Reducing Risks Breast Cancer

Reducing Risks of Breast Cancer

Breast cancer affects approximately 2 million women each year, accounting for almost 15% of cancer-related fatalities in women. Read on to know about a few tips that can reduce the risk of contracting breast cancer.

Things to keep in mind to reduce the risks of breast cancer:

  1. Weight loss helps massively: Statistics show that weight loss can positively impact the risk of getting different cancer since loss of excess weight is directly related to hormonal balance, especially in women.
  2. Eat your veggies and fruits: Healthy lifestyle is a choice that pays off on multiple occasions, including reducing the risks of breast cancer. US-based surveys show that including approximately 2 cups of fresh fruits and 2 cups of green vegetables in our daily diet can lower the risk of breast cancer.
  3. Hold off the alcohol & red meat: Life might get a tad bit boring without alcohol, but your health will thank you for it. If you don’t already drink, great job! If you do, consider moderating the amount as much as possible. Studies show that even as little as one drink per day can affect women, while the limit is about 2 drinks per day for men. Exercise similar caution in red meat consumption as well.
  4. Smoking is injurious to health, for real: All those nasty ads that show blackened lungs are not just marketing strategies, nor do you need to worry about only lung cancer! Smoking affects your overall quality of life and increases the risk of breast cancer among other things. The same applies to passive smoking as well, in case you were looking to avoid that smoker friend of yours who swears otherwise.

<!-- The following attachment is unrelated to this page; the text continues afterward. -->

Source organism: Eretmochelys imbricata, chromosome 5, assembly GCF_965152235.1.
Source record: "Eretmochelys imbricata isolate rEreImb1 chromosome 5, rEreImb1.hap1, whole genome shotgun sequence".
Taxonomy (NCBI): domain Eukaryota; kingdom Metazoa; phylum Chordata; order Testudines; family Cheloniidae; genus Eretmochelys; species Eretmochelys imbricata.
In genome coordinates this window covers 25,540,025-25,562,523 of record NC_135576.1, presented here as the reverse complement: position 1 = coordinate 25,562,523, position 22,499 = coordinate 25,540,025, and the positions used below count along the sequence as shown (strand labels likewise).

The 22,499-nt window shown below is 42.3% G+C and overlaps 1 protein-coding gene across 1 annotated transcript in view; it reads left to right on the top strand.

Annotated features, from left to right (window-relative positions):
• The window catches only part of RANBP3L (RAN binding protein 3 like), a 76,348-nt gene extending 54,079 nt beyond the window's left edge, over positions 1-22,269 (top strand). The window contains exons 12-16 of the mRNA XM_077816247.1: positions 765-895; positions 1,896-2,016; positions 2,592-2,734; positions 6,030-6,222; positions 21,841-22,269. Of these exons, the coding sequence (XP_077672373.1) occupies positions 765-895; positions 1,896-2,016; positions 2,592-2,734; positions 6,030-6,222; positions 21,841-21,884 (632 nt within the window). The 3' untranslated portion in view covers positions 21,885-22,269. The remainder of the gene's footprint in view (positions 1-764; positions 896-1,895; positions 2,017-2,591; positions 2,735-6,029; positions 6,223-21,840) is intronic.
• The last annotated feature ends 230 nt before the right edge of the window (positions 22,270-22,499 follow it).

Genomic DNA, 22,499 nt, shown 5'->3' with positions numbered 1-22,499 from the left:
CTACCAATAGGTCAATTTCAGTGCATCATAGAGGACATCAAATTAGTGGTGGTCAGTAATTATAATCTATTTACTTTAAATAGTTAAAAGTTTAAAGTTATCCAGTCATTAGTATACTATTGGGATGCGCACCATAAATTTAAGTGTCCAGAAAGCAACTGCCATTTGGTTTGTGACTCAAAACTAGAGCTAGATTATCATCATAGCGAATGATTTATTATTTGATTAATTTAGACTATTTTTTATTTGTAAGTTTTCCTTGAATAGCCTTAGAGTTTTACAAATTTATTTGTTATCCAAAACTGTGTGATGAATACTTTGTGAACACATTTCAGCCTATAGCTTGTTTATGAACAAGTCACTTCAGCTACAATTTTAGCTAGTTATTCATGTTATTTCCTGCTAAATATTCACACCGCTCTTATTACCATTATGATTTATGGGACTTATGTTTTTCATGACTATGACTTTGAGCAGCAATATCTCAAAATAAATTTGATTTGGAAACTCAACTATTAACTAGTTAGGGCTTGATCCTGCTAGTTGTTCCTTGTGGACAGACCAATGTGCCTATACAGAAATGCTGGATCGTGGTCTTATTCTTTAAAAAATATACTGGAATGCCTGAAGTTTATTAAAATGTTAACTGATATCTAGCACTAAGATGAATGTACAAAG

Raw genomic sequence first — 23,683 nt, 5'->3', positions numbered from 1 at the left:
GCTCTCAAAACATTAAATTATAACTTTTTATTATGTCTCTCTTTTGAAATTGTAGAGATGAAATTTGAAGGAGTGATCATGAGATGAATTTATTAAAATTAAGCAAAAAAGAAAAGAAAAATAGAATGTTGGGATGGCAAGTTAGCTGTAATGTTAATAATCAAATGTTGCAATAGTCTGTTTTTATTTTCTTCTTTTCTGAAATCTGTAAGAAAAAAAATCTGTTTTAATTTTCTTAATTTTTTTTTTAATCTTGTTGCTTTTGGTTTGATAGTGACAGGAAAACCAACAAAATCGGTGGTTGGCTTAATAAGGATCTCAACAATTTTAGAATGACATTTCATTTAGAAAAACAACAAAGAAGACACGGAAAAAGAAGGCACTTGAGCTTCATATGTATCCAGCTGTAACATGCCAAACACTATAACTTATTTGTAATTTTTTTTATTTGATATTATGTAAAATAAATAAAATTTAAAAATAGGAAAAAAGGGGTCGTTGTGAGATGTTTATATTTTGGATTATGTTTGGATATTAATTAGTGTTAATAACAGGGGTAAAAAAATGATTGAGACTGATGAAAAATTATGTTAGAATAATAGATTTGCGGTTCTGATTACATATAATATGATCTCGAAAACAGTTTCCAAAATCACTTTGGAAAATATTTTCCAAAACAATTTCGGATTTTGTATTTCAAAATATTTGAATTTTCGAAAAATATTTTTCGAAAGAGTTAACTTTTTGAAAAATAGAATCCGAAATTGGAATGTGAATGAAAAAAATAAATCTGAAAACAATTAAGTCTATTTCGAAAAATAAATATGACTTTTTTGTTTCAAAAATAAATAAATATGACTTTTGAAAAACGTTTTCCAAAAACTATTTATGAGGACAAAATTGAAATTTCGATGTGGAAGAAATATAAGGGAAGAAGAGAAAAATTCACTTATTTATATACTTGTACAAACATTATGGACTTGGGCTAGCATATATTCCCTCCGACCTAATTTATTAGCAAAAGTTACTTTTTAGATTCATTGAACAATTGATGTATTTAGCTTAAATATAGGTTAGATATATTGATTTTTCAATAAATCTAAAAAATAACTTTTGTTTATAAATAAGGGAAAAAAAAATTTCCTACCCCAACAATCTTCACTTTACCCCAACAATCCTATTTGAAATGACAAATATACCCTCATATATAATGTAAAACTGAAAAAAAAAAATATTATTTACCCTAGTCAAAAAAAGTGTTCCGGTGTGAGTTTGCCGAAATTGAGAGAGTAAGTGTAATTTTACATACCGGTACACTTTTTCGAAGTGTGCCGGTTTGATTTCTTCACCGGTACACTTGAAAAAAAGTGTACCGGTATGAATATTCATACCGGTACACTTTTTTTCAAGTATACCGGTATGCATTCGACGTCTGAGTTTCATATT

5. Avoid birth control/contraception pills: This is particularly applicable to women nearing, or over the age of 35 – especially with smoking habits. Birth control pills are essentially loopholes, meant to regulate hormones – unfortunately, older women can become susceptible to breast cancer risks in case of prolonged use of these pills. The risk can be easily avoided by simply not using, so make sure to consult your gynecologist before you start or stop taking them. Consult your doctor at length about cancer risks if you are considering Hormone Replacement Therapy.
  6. Pay attention to family history: Cancer is not inherited but you might be at greater risk if your family history shows examples of breast cancer developed in early stages. Having a prior history does not mean that you will get it for sure, but being aware will definitely help you know exactly where you stand and what you can do about it.
  7. Get tested regularly: Prevention is better than cure. Rather than stressing over the slightest abnormalities, get screened regularly – a strategy medical experts agree with. Women aged between 45 to 55 should get an annual mammogram whereas women over the age of 55 should be mindfully regular about getting it done for every one to two years. In case of existing family history, women under the age of 40 should start getting mammograms after due medical consultations.

While most of the tips appear very simplistic, sticking to a healthy, conscious lifestyle on a consistent basis really can do wonders – that includes reducing the risk of breast cancer, or even other types of cancer. Since there is still no definite answer to why cancer occurs in the first place, the only way to deal with a foe as mysterious as this, is being informed, assessing potential risks, and addressing them through calculated strategies.

Read more:- Breast cancer symptoms

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